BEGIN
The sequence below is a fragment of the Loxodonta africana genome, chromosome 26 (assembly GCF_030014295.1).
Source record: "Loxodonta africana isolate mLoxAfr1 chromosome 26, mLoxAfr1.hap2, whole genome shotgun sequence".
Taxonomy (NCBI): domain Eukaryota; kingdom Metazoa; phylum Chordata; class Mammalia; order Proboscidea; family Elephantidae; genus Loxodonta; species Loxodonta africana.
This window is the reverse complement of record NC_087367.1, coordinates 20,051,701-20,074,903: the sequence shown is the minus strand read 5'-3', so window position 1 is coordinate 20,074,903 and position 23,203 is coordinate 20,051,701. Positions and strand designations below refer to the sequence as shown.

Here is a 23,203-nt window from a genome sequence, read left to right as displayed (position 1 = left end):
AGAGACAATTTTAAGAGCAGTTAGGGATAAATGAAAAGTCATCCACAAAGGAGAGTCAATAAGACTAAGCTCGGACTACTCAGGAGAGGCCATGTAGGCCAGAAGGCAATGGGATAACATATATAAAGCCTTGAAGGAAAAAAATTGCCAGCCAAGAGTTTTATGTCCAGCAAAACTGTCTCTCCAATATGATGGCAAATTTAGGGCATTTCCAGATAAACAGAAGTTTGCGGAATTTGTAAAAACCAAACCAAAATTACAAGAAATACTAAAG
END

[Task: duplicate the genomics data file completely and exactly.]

The sequence below is a fragment of the Loxodonta africana genome, chromosome 26 (assembly GCF_030014295.1).
Source record: "Loxodonta africana isolate mLoxAfr1 chromosome 26, mLoxAfr1.hap2, whole genome shotgun sequence".
Taxonomy (NCBI): domain Eukaryota; kingdom Metazoa; phylum Chordata; class Mammalia; order Proboscidea; family Elephantidae; genus Loxodonta; species Loxodonta africana.
This window is the reverse complement of record NC_087367.1, coordinates 20,051,701-20,074,903: the sequence shown is the minus strand read 5'-3', so window position 1 is coordinate 20,074,903 and position 23,203 is coordinate 20,051,701. Positions and strand designations below refer to the sequence as shown.

Here is a 23,203-nt window from a genome sequence, read left to right as displayed (position 1 = left end):
AGAGACAATTTTAAGAGCAGTTAGGGATAAATGAAAAGTCATCCACAAAGGAGAGTCAATAAGACTAAGCTCGGACTACTCAGGAGAGGCCATGTAGGCCAGAAGGCAATGGGATAACATATATAAAGCCTTGAAGGAAAAAAATTGCCAGCCAAGAGTTTTATGTCCAGCAAAACTGTCTCTCCAATATGATGGCAAATTTAGGGCATTTCCAGATAAACAGAAGTTTGCGGAATTTGTAAAAACCAAACCAAAATTACAAGAAATACTAAAG